If you are a property owner in New York, you may experience multiple challenges, including property disputes. Property disputes can be complex, and complications in the legal process may result in significant financial consequences. A dispute with neighbors may escalate into difficult confrontations, potential litigation and monetary damages. Learning about New York property laws may enable you to negotiate and resolve property disputes with your neighbors.
Two notable forms of neighbor disputes that can create havoc for a property owner may be cases of nuisance and adverse possession.
The conduct of one neighbor may be a private nuisance if the behavior disturbs another neighbor and denies that neighbor the quiet use and enjoyment of the property.
Incidents of private nuisance may include:
- Incessant noise
- Dust or debris
- Dangerous activities
The original intent of the adverse possession law was to fairly resolve a dispute in which one owner has abandoned a piece of property that another person has been using. The offending person’s conduct may result in a charge of trespassing. However, the property owner must address the encroachment in a timely manner. If the offender has been using the property continuously for ten years—the time period required by New York statutes—the offender may be legally entitled to the property through adverse possession.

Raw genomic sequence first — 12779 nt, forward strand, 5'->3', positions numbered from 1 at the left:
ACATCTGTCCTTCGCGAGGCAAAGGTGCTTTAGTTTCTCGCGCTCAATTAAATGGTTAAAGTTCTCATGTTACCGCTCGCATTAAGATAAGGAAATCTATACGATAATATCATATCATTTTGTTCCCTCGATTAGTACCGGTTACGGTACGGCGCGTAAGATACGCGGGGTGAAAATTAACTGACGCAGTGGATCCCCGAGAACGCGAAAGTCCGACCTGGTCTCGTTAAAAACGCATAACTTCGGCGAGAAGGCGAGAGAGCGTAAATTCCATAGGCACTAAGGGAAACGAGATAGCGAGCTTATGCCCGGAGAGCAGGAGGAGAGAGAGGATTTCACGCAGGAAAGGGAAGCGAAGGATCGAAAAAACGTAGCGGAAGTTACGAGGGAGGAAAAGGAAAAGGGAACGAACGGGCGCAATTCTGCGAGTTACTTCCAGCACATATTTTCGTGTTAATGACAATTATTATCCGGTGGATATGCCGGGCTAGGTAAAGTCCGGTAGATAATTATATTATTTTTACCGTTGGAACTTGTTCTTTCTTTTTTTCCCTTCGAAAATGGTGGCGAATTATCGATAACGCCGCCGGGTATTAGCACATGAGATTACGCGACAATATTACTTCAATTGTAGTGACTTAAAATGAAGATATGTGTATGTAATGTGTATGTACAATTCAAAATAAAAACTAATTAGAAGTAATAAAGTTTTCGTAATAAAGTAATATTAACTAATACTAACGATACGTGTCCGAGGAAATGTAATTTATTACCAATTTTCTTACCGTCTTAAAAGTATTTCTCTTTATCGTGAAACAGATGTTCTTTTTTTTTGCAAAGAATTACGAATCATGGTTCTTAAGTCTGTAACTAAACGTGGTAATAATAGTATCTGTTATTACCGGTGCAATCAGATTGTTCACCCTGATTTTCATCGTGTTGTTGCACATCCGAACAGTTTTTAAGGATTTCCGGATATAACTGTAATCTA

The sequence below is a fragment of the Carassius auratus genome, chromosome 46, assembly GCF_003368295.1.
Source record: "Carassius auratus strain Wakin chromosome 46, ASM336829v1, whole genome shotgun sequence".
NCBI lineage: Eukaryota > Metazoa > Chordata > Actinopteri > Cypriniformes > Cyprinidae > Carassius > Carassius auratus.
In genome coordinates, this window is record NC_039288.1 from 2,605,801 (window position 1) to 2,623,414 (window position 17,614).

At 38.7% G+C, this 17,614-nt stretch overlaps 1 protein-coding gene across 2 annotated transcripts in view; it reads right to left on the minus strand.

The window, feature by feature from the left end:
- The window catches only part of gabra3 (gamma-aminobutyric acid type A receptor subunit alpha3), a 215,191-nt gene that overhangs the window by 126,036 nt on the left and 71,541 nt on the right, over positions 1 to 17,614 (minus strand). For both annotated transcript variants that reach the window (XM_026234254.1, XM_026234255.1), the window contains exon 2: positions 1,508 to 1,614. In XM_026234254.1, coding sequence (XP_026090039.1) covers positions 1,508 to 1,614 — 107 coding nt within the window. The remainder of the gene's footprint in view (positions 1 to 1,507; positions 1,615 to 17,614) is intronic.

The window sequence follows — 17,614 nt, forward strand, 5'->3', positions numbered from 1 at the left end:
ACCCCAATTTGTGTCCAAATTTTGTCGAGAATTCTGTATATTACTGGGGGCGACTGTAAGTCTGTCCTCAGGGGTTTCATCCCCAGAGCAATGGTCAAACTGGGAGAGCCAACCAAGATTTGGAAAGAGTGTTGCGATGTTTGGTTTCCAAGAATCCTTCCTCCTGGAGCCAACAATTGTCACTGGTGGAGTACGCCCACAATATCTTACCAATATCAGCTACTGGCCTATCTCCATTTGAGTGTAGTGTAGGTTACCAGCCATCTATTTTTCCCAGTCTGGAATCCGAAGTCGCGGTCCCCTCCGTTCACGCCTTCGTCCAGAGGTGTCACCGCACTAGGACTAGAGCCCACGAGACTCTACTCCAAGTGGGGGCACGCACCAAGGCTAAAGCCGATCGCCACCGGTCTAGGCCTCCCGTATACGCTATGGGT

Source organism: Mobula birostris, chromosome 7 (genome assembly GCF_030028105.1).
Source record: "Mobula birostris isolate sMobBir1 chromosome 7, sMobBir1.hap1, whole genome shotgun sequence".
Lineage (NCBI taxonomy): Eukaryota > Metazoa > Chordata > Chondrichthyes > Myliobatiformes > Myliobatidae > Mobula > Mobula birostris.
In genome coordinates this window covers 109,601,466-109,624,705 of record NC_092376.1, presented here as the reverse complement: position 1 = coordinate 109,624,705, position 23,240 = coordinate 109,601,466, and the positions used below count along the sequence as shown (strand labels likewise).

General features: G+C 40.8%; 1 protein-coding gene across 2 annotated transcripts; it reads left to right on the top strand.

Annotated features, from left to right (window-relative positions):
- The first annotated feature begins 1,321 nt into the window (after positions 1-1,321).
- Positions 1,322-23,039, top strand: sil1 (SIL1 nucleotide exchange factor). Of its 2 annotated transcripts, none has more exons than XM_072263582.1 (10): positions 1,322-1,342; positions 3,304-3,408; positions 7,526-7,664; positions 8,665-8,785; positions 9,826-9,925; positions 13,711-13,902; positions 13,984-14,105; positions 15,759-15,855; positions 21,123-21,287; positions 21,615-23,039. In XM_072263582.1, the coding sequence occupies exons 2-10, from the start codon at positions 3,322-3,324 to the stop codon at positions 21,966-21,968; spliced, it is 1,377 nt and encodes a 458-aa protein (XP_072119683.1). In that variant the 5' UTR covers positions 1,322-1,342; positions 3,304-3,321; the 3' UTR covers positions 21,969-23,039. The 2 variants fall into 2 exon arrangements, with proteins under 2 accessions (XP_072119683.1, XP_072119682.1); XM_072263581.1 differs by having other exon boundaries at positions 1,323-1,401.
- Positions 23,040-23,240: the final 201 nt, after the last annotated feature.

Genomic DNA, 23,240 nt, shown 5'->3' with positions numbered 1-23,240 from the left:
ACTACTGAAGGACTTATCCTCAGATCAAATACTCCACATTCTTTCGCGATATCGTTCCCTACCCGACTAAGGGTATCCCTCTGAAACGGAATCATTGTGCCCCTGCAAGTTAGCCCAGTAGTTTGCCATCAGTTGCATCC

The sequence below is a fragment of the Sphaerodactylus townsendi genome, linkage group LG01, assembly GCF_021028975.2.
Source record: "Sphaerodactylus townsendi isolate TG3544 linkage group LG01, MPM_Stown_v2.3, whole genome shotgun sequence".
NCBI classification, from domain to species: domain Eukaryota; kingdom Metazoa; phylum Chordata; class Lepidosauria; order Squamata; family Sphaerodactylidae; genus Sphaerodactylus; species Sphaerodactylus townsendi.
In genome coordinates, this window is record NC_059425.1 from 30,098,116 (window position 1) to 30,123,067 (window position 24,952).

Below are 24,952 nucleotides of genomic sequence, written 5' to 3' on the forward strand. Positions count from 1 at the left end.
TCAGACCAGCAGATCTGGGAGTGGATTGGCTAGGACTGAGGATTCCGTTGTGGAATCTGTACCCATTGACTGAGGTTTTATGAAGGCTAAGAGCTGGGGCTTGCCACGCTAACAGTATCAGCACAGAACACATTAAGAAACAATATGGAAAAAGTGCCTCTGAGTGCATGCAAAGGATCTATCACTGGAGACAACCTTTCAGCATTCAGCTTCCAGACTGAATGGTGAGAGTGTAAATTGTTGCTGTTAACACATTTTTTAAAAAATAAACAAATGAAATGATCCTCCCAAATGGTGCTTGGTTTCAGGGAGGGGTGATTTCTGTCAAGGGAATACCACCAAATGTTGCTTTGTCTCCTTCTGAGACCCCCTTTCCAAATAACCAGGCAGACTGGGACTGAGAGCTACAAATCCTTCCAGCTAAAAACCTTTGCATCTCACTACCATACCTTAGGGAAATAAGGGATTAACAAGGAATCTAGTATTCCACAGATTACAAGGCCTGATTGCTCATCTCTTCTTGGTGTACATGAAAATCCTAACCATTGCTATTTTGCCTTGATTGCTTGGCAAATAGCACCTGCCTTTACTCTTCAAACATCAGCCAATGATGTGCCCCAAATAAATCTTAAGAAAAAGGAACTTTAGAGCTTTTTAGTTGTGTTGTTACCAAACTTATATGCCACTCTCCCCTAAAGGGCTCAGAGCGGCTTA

Disputes with neighbors may create unpleasant and contentious conditions at your property. Understanding your rights under New York law can help you to evaluate your dispute resolution options and achieve a more peaceful environment.